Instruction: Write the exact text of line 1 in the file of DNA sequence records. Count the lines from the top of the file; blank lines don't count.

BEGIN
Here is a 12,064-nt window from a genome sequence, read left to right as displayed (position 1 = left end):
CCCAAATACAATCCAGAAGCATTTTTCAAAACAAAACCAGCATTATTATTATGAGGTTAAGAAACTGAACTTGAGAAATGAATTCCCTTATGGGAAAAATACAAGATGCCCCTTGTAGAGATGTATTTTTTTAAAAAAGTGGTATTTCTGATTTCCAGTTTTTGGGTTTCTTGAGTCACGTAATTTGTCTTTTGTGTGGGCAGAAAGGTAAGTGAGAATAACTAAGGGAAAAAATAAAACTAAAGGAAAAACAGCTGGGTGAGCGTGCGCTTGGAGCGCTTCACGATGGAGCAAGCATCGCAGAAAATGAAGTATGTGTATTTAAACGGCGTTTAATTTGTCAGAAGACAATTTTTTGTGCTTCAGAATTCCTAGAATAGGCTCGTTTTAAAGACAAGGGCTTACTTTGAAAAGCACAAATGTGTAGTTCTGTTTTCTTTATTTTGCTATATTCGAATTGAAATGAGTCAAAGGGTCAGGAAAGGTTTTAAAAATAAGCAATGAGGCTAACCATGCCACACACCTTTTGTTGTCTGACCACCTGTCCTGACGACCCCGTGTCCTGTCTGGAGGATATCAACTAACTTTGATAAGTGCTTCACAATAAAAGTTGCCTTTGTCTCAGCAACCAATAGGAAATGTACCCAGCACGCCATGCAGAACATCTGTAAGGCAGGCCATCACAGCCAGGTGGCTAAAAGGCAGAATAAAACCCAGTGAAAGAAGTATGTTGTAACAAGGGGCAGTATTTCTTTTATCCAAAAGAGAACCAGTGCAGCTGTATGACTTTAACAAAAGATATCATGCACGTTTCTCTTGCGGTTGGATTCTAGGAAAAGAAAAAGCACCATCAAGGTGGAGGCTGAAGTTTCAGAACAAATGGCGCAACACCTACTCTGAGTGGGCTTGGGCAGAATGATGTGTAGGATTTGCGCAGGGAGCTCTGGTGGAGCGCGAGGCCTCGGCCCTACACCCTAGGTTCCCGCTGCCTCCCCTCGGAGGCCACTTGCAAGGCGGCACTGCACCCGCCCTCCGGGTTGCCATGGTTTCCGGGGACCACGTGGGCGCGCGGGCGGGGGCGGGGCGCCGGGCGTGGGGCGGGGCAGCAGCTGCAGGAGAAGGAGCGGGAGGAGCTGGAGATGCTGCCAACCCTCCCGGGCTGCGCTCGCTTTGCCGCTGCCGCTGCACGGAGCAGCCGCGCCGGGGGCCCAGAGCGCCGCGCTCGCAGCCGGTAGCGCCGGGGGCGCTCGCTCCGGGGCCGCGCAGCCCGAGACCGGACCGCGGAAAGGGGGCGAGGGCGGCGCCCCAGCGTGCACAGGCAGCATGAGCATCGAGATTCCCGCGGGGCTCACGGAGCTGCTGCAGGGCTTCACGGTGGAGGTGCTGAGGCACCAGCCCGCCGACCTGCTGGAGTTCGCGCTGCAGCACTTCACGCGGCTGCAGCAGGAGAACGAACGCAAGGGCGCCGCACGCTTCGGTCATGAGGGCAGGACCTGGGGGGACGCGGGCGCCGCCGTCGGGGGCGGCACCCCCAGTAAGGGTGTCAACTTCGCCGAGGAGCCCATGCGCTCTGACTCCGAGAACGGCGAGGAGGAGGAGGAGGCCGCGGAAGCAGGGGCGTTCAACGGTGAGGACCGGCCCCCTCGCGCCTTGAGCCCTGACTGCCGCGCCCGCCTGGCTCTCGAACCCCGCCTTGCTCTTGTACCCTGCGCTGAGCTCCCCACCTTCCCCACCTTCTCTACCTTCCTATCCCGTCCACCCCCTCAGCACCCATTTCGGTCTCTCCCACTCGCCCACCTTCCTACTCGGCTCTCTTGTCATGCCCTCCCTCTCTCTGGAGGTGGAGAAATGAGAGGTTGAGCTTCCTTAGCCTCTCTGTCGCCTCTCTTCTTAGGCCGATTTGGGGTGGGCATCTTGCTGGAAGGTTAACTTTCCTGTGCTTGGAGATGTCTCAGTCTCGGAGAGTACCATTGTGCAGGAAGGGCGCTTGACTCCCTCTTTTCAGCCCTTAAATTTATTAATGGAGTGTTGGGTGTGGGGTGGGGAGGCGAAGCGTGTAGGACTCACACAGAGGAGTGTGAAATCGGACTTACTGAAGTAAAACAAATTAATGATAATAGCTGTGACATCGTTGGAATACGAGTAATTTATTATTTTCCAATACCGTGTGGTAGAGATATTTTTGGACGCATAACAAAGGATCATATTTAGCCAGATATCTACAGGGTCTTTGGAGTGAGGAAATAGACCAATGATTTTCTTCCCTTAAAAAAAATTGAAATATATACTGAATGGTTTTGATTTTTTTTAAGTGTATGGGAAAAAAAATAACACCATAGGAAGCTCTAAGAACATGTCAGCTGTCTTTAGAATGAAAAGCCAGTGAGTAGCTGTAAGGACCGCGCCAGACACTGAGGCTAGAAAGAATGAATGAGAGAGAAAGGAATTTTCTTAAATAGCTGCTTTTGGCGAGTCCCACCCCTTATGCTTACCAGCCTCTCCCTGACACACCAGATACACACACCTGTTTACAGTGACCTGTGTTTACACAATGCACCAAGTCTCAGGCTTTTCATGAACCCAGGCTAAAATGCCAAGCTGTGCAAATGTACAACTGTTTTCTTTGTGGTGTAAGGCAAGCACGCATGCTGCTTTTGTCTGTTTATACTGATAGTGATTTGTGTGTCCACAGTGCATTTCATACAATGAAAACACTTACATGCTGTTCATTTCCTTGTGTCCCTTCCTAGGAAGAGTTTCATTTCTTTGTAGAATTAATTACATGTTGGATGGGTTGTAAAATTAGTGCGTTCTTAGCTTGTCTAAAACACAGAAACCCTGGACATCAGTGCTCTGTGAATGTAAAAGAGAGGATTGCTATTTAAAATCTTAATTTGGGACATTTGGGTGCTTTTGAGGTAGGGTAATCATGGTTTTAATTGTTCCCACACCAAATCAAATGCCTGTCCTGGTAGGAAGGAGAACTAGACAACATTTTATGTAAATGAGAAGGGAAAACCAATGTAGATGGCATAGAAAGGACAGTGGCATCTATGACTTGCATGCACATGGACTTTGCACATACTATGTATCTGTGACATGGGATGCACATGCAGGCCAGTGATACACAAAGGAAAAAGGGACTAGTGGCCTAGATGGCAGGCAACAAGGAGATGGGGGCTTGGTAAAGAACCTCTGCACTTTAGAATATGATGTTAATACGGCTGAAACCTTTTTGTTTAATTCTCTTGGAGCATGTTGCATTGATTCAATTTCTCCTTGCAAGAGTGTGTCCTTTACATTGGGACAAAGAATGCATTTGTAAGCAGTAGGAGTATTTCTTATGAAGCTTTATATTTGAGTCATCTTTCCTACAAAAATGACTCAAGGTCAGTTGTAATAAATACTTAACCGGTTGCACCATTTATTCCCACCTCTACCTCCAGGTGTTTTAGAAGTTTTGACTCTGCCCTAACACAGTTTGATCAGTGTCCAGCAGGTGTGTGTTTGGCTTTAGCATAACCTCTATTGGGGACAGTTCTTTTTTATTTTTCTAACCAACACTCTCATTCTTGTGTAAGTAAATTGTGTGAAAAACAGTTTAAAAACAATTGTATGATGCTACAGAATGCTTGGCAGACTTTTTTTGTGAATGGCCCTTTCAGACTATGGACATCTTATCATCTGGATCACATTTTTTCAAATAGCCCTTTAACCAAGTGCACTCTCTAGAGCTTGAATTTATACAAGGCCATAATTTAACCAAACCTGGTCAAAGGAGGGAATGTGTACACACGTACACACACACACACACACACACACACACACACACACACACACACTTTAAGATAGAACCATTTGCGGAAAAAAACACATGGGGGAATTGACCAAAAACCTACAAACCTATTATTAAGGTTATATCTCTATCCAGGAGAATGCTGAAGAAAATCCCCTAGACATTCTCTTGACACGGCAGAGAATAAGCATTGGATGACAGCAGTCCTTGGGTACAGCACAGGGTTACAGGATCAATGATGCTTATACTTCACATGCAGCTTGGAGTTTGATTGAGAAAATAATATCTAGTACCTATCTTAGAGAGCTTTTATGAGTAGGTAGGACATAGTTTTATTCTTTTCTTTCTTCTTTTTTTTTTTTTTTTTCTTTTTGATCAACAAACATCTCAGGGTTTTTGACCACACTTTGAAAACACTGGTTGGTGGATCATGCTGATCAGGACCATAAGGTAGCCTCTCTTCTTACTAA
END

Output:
Here is a 12,064-nt window from a genome sequence, read left to right as displayed (position 1 = left end):